- Adobe Creative Suite
Typically if you have experience with one of these tools, the general skills transfer to the others; Sketch and Figma are the easiest tools to learn.
Since UXEs primary knowledge set is front-end development, you should feel comfortable with basic engineering principles and front-end development skills.
Here are a few skills you might want to brush up on prior to applying for a UXE role:
- Build Tools: you'll need to have experience working with Webpack or Gulp as the build process for these components is important.
- CSS Pre-Processors & Tools: It's common to see Sass or Less within a UI framework and component library, thus you should be able to work well with them. Additionally, I recommend learning a naming architecture like Block-Element-Modifier (BEM) or Scalable and Modular Architecture for CSS (SMACSS). They come in handy when using the tools above.
- Accessibility: You should understand how to use semantic markup in order to ensure your component library is in compliance with the W3C.
- Algorithms*: I put an asterisk on this skill because, as we'll see in the interview section of this post, you will be expected to have some understanding of algorithms, their runtimes and optimization techniques. That being said, you won't likely use as many algorithms in your day-to-day job unlike a Front-End Engineer on a development team.
- Problem Solving: You must be able to apply good problem solving skills within the construction of the component library.
- Design Patterns: It may be useful to have some knowledge of design patterns (the ways in which we can architect our components). Addy Osmani published an incredible book about design patterns that I highly recommend.
- Responsive Design: You're building responsive web components that must function across varying resolutions. Thus, you must know the principles of responsive design.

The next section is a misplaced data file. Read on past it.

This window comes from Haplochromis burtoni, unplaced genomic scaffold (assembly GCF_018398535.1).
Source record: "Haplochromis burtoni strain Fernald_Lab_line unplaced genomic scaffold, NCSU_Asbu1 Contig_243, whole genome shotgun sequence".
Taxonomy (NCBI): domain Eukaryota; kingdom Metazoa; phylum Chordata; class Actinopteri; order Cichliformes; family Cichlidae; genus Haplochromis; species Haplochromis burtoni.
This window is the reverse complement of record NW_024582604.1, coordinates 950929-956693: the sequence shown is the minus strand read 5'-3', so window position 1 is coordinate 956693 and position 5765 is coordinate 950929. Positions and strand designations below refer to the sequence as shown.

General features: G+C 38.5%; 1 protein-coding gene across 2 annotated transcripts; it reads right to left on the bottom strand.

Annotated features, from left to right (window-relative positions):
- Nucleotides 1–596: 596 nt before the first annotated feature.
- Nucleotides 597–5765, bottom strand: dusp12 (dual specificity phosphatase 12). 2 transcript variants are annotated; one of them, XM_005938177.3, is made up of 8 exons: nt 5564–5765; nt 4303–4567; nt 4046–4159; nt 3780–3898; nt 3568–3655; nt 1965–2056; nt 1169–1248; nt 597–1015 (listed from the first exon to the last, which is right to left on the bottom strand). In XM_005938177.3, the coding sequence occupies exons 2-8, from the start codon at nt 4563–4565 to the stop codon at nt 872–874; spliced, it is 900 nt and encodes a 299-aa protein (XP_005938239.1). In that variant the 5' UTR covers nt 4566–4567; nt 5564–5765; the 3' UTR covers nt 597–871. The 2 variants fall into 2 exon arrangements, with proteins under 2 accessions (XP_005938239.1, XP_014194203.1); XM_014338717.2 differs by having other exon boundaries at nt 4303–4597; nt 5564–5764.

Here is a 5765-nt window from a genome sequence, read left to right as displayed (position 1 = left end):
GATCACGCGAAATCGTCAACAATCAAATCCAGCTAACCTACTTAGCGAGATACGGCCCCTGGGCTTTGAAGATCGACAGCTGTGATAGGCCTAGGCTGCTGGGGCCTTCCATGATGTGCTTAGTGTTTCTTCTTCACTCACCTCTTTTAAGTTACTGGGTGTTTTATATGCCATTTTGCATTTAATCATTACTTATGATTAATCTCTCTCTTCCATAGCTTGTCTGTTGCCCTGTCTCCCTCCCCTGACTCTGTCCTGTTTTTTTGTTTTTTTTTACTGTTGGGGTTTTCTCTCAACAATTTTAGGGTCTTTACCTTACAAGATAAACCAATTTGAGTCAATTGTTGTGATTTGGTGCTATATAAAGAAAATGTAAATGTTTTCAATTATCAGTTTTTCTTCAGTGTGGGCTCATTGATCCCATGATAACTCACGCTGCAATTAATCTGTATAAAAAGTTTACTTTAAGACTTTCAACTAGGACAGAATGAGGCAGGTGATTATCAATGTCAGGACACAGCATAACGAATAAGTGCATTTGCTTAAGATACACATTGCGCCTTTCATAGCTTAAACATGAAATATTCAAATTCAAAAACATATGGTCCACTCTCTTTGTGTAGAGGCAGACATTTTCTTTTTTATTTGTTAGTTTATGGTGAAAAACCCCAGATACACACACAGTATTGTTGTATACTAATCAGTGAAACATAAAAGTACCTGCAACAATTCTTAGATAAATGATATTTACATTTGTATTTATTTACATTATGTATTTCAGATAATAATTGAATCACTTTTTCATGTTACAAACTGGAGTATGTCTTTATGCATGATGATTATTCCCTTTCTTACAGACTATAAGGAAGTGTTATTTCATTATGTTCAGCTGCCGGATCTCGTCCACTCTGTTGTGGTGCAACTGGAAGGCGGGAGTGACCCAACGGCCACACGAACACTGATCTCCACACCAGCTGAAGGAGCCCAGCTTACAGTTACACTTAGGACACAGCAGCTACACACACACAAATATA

- Version Control: You must be comfortable with using version control. Git is one of the most popular, so be sure to brush up on your skills!
- Package & Dependency Managers: You'll be working to create a package that your engineering teams can leverage in their workflow, so you should be knowledgeable about npm and yarn.
As a UXE you will interface with the Design System stakeholders: the design team, engineering teams, and product management. As a result, you must have great communication skills.
Here are some other skills you need to be an effective UXE:
- Written Communication: You will be authoring component and style guide documentation
- Pro-Activeness: As a UXE, you may have more autonomy over your day-to-day work or goals. As such, you must actively search for work and be able to prioritize.
- Empathy: We must have empathy for our users. At the end of the day, they're the reason we're building these incredible applications.
Since UXE is such a new field, the interviewing process hasn't been clearly defined yet. I did not go through the UXE interviewing process as I was already working for LogMeIn, so I transitioned into this role quite easily.
To understand the skills you should obtain prior to the interview, refer to the previous sections: Qualifications For A UXE Role.
There are several companies hiring UXEs. Below are some job postings for UXEs which might provide more insight into the role.
- Google Careers
- My Google UX Engineer Interview
- Who Is A UX Engineer?
- 20 Skills Needed To Become A UX Engineer In 2019
- Top 10 UX Engineer Portfolios
UX Engineering provided me with a gift; it allowed me to marry my love for design with the technical aspects of development. I love having the skills to communicate effectively with both designers and engineers.
If you think UXE is the right role for you, I encourage you to go for it; I have never been happier in a role.
Don't get discouraged if you can't find a multitude of UXE jobs; the field is still in its infancy and will continue to grow.
I am excited to see where this career path takes me.